Shneiderman lambasts the ‘old computing’, in which design was driven by technology. Marketing the speed of microprocessors is ultimately irrelevant to the end user, he says, because all users care about is a good experience. He rejects a ‘top-down’ approach to developing products and services, where products are foisted on the unwary customer. So out with creating products which are governed by market forces, in with designing for the customer’s needs, first and foremost.
Again, this strategy risks reinforcing the trend of going for the lowest common denominator in web design – working on the basis of what the user is assumed to want and be able to cope with, rather than what the designer thinks might be good.
Shneiderman claims that he is promoting the use of technology to transform our lives. But he goes halfway there, if that. He views people as needy individuals, with technology as the crutch to steady us. He asks how technology can ‘support peaceful outcomes, conflict resolution, or violence reduction? Can computers support reflection as well as action? Self-awareness as well as compassion?’ (10). There are many possibilities for the roles that technology can play in the future – but computers-as-therapists is surely one thing we could do without.
Computers-as-teachers is another. When it comes to education, Shneiderman’s aim is to foster ‘critical thinking, analytic strategies, and working with people: family and friends, neighbours and colleagues, and citizens and markets’, with the goal of improved communication skills. ‘Why shouldn’t every student get an A?’, he asked a recent spiked-seminar in London (11). Instead of an educational agenda which encourages individual excellence, Shneiderman’s is an inclusive agenda that is all about preparing the student for ‘participation in communities’ (12).
Shneiderman wants technology to enhance collaborative learning – peer-to-peer participation with students, collaborating and publishing work online, opening it up for others to view and critique. But although technology will inevitably have an impact upon education, unless we are careful, it may become a substitute for learning.
‘Shneiderman’s focus is a world away from Leonardo’s bold vision
Continuing his theme of ‘participation’, Shneiderman goes on to encourage use of technology in the democratic process, to bring diverse sections of society together through access to services and government. Shneiderman wants to improve ‘citizen-to-government communication’, citing email as an important means through which we can talk to officials. By collaborating and mentoring others, he suggests that we could ‘form public interest groups’, with the aim of producing ‘local and national proposals’ (13).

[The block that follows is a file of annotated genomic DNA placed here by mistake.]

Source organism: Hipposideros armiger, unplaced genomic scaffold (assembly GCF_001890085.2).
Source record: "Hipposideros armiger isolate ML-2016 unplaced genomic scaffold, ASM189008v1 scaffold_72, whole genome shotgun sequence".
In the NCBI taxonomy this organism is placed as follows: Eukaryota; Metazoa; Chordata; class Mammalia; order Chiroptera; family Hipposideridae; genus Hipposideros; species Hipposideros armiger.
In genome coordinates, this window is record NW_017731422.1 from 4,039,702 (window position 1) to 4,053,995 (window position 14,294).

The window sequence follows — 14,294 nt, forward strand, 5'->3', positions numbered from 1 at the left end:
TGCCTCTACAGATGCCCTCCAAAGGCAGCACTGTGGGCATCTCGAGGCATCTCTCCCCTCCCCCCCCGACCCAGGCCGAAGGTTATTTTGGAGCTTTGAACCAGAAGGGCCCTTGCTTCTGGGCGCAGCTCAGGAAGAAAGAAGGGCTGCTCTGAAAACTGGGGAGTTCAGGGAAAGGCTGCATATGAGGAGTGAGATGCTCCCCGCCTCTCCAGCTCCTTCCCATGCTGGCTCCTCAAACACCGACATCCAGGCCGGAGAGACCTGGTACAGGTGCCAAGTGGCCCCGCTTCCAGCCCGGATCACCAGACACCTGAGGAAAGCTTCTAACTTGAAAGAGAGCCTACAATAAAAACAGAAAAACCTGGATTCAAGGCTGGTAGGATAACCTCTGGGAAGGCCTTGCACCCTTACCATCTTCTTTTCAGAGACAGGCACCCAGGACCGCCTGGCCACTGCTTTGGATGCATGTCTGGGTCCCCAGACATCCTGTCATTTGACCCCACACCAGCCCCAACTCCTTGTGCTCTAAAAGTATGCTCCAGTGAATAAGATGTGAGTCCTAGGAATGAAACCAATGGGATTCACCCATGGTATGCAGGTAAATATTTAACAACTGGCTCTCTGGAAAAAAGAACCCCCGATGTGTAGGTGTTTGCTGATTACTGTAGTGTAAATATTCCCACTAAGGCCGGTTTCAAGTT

While no one can cap Shneiderman’s enthusiasm for bridging the gap between government and the individual, this is all naive at best. Politicians are only too pleased to receive our emails, when they are at a loss to bridge the gap between themselves and us – but what are they going to say in response? Access to politicians is the least of our worries – the problem is that politics is bereft of any vision that inspires us.
Shneiderman’s focus on needy individuals is a world away from Leonardo’s bold vision of Renaissance man. Leonardo put us at the centre of the world, as exemplified by his famous diagram of the Vitruvian Man (14). Shneiderman takes this centrality and changes it into a passive, rather than an active, stance: ‘Applying Leonardo’s phrase that “work must commence with the conception of man” will push us toward a user-centered design process, with technology on the periphery’ (15).
Leonardo proposed a transformation of knowledge through science and art. He transformed our view of the world, because he did not accept the limits imposed upon his thinking by his contemporaries. Shneiderman, on the other hand, seems keen to align Leonardo’s vision with a framework of limits.
Innovation which pushes our view of ourselves beyond the immediate ceases to be possible, if technology has to be all-inclusive. Shneiderman champions participation, access and collaboration, but at the expense of realising the potential of individuals. Instead of lowering our horizons in this way, we should be celebrating our ability to transcend our immediate needs. After all, Leonardo managed to, over 550 years ago.
Leonardo’s Laptop goes some way towards envisioning how technology could change our lives. But Shneiderman’s view of humankind is significantly lower than we should expect.
(1) Leonardo’s Laptop: Human Needs and the New Computing Technologies, Ben Shneiderman, MIT Press, 2002, p3
(2) ibid, p242
(3) ibid, p63
(4) ibid, p14
(5) See the Human-Computer Interaction Laboratory website
(7) ibid, p15
(8) ibid, p59
(9) ibid, p59
(10) ibid, p18
(11) ibid, p115
(12) ibid, p131
(13) ibid, p191
(14) See the Vitruvian Man
(15) ibid, p15